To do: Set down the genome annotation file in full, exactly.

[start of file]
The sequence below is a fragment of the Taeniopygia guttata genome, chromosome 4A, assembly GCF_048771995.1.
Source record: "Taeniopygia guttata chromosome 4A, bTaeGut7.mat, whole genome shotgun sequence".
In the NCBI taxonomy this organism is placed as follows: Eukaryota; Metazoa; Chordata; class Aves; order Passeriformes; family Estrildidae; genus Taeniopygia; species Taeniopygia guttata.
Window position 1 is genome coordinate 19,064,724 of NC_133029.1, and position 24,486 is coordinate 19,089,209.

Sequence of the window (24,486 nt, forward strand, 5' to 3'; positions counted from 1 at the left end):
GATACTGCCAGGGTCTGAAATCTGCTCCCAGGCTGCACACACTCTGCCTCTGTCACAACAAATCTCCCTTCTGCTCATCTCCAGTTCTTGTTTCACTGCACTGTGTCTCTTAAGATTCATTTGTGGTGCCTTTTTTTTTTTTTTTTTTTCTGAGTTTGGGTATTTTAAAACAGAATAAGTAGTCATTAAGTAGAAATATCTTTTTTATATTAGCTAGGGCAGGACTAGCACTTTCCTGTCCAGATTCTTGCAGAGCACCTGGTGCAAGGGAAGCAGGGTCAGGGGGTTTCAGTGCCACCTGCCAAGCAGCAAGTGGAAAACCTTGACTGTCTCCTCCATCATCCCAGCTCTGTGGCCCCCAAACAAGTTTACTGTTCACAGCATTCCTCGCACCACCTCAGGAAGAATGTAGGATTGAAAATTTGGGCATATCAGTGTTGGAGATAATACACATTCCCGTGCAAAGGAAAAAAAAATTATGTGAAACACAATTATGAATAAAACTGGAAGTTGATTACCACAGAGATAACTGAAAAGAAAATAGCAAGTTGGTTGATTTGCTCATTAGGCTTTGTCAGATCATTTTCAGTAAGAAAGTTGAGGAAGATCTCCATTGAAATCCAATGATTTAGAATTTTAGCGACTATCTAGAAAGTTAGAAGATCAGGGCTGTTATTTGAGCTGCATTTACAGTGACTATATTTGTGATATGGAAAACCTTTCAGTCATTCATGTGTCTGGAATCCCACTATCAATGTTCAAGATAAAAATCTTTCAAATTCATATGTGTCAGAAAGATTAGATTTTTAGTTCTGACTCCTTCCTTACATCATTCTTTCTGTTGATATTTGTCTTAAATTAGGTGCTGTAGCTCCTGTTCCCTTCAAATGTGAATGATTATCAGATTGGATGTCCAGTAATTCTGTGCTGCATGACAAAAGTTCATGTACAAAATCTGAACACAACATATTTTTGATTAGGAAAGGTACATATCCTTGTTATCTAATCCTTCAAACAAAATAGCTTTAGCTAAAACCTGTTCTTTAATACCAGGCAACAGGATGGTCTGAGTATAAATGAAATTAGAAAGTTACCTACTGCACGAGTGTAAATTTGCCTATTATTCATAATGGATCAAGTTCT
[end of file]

The sequence below is a fragment of the Taeniopygia guttata genome, chromosome 4A, assembly GCF_048771995.1.
Source record: "Taeniopygia guttata chromosome 4A, bTaeGut7.mat, whole genome shotgun sequence".
In the NCBI taxonomy this organism is placed as follows: Eukaryota; Metazoa; Chordata; class Aves; order Passeriformes; family Estrildidae; genus Taeniopygia; species Taeniopygia guttata.
Window position 1 is genome coordinate 19,064,724 of NC_133029.1, and position 24,486 is coordinate 19,089,209.

Sequence of the window (24,486 nt, forward strand, 5' to 3'; positions counted from 1 at the left end):
GATACTGCCAGGGTCTGAAATCTGCTCCCAGGCTGCACACACTCTGCCTCTGTCACAACAAATCTCCCTTCTGCTCATCTCCAGTTCTTGTTTCACTGCACTGTGTCTCTTAAGATTCATTTGTGGTGCCTTTTTTTTTTTTTTTTTTTCTGAGTTTGGGTATTTTAAAACAGAATAAGTAGTCATTAAGTAGAAATATCTTTTTTATATTAGCTAGGGCAGGACTAGCACTTTCCTGTCCAGATTCTTGCAGAGCACCTGGTGCAAGGGAAGCAGGGTCAGGGGGTTTCAGTGCCACCTGCCAAGCAGCAAGTGGAAAACCTTGACTGTCTCCTCCATCATCCCAGCTCTGTGGCCCCCAAACAAGTTTACTGTTCACAGCATTCCTCGCACCACCTCAGGAAGAATGTAGGATTGAAAATTTGGGCATATCAGTGTTGGAGATAATACACATTCCCGTGCAAAGGAAAAAAAAATTATGTGAAACACAATTATGAATAAAACTGGAAGTTGATTACCACAGAGATAACTGAAAAGAAAATAGCAAGTTGGTTGATTTGCTCATTAGGCTTTGTCAGATCATTTTCAGTAAGAAAGTTGAGGAAGATCTCCATTGAAATCCAATGATTTAGAATTTTAGCGACTATCTAGAAAGTTAGAAGATCAGGGCTGTTATTTGAGCTGCATTTACAGTGACTATATTTGTGATATGGAAAACCTTTCAGTCATTCATGTGTCTGGAATCCCACTATCAATGTTCAAGATAAAAATCTTTCAAATTCATATGTGTCAGAAAGATTAGATTTTTAGTTCTGACTCCTTCCTTACATCATTCTTTCTGTTGATATTTGTCTTAAATTAGGTGCTGTAGCTCCTGTTCCCTTCAAATGTGAATGATTATCAGATTGGATGTCCAGTAATTCTGTGCTGCATGACAAAAGTTCATGTACAAAATCTGAACACAACATATTTTTGATTAGGAAAGGTACATATCCTTGTTATCTAATCCTTCAAACAAAATAGCTTTAGCTAAAACCTGTTCTTTAATACCAGGCAACAGGATGGTCTGAGTATAAATGAAATTAGAAAGTTACCTACTGCACGAGTGTAAATTTGCCTATTATTCATAATGGATCAAGTTCT